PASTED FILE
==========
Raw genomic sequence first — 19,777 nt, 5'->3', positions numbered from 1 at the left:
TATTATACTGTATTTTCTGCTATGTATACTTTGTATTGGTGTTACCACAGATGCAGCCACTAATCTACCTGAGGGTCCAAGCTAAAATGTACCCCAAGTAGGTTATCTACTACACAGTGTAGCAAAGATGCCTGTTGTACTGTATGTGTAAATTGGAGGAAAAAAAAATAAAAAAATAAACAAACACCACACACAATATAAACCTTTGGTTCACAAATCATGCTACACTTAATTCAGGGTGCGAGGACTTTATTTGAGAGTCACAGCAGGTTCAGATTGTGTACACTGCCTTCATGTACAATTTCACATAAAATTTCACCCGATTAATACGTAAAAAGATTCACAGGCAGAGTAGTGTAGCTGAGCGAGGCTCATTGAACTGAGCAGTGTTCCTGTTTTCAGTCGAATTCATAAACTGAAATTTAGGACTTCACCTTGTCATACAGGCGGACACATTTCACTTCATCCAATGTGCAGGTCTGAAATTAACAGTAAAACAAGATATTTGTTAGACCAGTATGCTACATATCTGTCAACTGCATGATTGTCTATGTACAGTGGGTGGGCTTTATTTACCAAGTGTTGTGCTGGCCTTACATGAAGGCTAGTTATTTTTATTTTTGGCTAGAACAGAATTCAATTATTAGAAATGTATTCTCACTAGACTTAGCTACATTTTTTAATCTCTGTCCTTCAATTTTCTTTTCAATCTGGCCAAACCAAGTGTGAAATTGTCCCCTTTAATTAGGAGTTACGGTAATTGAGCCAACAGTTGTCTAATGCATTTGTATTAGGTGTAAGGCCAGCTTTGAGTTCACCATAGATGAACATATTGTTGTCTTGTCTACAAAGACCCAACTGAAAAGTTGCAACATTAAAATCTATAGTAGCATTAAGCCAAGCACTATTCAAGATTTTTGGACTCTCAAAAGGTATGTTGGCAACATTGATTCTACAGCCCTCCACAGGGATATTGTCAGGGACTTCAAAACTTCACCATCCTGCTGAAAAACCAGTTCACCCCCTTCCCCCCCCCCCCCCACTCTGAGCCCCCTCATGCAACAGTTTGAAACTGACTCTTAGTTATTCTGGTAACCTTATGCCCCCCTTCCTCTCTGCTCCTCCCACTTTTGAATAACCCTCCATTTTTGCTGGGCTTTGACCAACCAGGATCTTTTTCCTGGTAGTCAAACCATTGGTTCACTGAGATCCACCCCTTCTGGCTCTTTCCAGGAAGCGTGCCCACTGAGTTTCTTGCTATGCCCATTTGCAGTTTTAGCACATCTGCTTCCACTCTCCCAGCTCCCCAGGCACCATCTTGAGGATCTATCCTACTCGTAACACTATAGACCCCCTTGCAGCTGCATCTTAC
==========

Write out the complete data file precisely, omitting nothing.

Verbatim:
Raw genomic sequence first — 19,777 nt, 5'->3', positions numbered from 1 at the left:
TATTATACTGTATTTTCTGCTATGTATACTTTGTATTGGTGTTACCACAGATGCAGCCACTAATCTACCTGAGGGTCCAAGCTAAAATGTACCCCAAGTAGGTTATCTACTACACAGTGTAGCAAAGATGCCTGTTGTACTGTATGTGTAAATTGGAGGAAAAAAAAATAAAAAAATAAACAAACACCACACACAATATAAACCTTTGGTTCACAAATCATGCTACACTTAATTCAGGGTGCGAGGACTTTATTTGAGAGTCACAGCAGGTTCAGATTGTGTACACTGCCTTCATGTACAATTTCACATAAAATTTCACCCGATTAATACGTAAAAAGATTCACAGGCAGAGTAGTGTAGCTGAGCGAGGCTCATTGAACTGAGCAGTGTTCCTGTTTTCAGTCGAATTCATAAACTGAAATTTAGGACTTCACCTTGTCATACAGGCGGACACATTTCACTTCATCCAATGTGCAGGTCTGAAATTAACAGTAAAACAAGATATTTGTTAGACCAGTATGCTACATATCTGTCAACTGCATGATTGTCTATGTACAGTGGGTGGGCTTTATTTACCAAGTGTTGTGCTGGCCTTACATGAAGGCTAGTTATTTTTATTTTTGGCTAGAACAGAATTCAATTATTAGAAATGTATTCTCACTAGACTTAGCTACATTTTTTAATCTCTGTCCTTCAATTTTCTTTTCAATCTGGCCAAACCAAGTGTGAAATTGTCCCCTTTAATTAGGAGTTACGGTAATTGAGCCAACAGTTGTCTAATGCATTTGTATTAGGTGTAAGGCCAGCTTTGAGTTCACCATAGATGAACATATTGTTGTCTTGTCTACAAAGACCCAACTGAAAAGTTGCAACATTAAAATCTATAGTAGCATTAAGCCAAGCACTATTCAAGATTTTTGGACTCTCAAAAGGTATGTTGGCAACATTGATTCTACAGCCCTCCACAGGGATATTGTCAGGGACTTCAAAACTTCACCATCCTGCTGAAAAACCAGTTCACCCCCTTCCCCCCCCCCCCCCACTCTGAGCCCCCTCATGCAACAGTTTGAAACTGACTCTTAGTTATTCTGGTAACCTTATGCCCCCCTTCCTCTCTGCTCCTCCCACTTTTGAATAACCCTCCATTTTTGCTGGGCTTTGACCAACCAGGATCTTTTTCCTGGTAGTCAAACCATTGGTTCACTGAGATCCACCCCTTCTGGCTCTTTCCAGGAAGCGTGCCCACTGAGTTTCTTGCTATGCCCATTTGCAGTTTTAGCACATCTGCTTCCACTCTCCCAGCTCCCCAGGCACCATCTTGAGGATCTATCCTACTCGTAACACTATAGACCCCCTTGCAGCTGCATCTTAC